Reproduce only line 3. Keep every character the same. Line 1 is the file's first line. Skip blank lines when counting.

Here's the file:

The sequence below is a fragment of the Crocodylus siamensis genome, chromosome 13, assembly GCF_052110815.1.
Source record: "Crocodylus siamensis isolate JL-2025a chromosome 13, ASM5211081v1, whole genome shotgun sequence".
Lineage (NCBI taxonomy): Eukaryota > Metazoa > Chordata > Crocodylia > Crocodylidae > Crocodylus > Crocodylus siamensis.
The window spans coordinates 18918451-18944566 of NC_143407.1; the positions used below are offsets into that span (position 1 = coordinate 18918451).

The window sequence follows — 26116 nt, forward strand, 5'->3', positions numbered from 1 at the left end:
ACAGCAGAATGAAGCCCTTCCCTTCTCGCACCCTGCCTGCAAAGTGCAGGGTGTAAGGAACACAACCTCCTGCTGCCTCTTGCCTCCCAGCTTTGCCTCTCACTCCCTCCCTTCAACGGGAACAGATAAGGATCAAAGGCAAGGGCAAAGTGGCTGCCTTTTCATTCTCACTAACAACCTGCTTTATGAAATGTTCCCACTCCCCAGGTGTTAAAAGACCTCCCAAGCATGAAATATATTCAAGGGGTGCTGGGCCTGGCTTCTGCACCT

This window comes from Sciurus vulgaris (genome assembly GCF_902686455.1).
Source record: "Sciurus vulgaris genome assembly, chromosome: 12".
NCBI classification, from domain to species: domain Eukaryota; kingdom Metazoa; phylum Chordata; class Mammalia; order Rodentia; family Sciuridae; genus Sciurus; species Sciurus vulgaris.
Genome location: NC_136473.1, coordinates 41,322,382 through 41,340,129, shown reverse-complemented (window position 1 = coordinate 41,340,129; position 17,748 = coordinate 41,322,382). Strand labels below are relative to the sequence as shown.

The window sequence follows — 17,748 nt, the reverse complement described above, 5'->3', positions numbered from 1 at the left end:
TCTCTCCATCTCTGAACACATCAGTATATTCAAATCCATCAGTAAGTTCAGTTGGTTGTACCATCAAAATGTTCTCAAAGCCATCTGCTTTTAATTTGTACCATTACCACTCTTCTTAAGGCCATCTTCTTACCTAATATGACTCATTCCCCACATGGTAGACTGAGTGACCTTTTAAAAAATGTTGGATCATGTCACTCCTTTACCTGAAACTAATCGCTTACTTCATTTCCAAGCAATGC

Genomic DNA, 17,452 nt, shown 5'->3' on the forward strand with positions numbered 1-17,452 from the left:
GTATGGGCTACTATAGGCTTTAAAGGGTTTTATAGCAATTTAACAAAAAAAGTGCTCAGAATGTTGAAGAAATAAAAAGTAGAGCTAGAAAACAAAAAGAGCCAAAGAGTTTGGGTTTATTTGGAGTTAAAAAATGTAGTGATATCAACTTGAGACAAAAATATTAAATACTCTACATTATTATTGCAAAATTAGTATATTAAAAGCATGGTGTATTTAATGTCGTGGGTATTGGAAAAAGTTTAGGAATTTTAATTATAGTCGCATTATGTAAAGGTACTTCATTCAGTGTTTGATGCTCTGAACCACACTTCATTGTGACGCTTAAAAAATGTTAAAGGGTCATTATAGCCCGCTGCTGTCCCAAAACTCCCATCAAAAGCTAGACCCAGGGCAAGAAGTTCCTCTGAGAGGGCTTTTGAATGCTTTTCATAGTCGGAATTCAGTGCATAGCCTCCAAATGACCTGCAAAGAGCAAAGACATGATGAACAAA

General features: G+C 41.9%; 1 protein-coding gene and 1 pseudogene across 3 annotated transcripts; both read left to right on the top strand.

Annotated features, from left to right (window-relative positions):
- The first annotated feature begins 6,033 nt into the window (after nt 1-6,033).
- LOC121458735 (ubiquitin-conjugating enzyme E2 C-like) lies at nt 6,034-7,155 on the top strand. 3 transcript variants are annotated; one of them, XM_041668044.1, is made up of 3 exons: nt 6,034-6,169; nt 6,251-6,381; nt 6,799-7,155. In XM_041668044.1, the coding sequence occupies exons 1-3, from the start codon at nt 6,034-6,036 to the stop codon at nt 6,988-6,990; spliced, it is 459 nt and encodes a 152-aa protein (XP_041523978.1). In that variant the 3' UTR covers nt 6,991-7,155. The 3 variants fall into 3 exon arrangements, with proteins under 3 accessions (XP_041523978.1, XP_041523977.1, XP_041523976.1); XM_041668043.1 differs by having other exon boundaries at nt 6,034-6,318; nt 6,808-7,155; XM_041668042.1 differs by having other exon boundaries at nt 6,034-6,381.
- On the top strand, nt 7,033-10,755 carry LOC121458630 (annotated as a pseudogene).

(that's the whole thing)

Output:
Lineage (NCBI taxonomy): Eukaryota > Metazoa > Chordata > Crocodylia > Crocodylidae > Crocodylus > Crocodylus siamensis.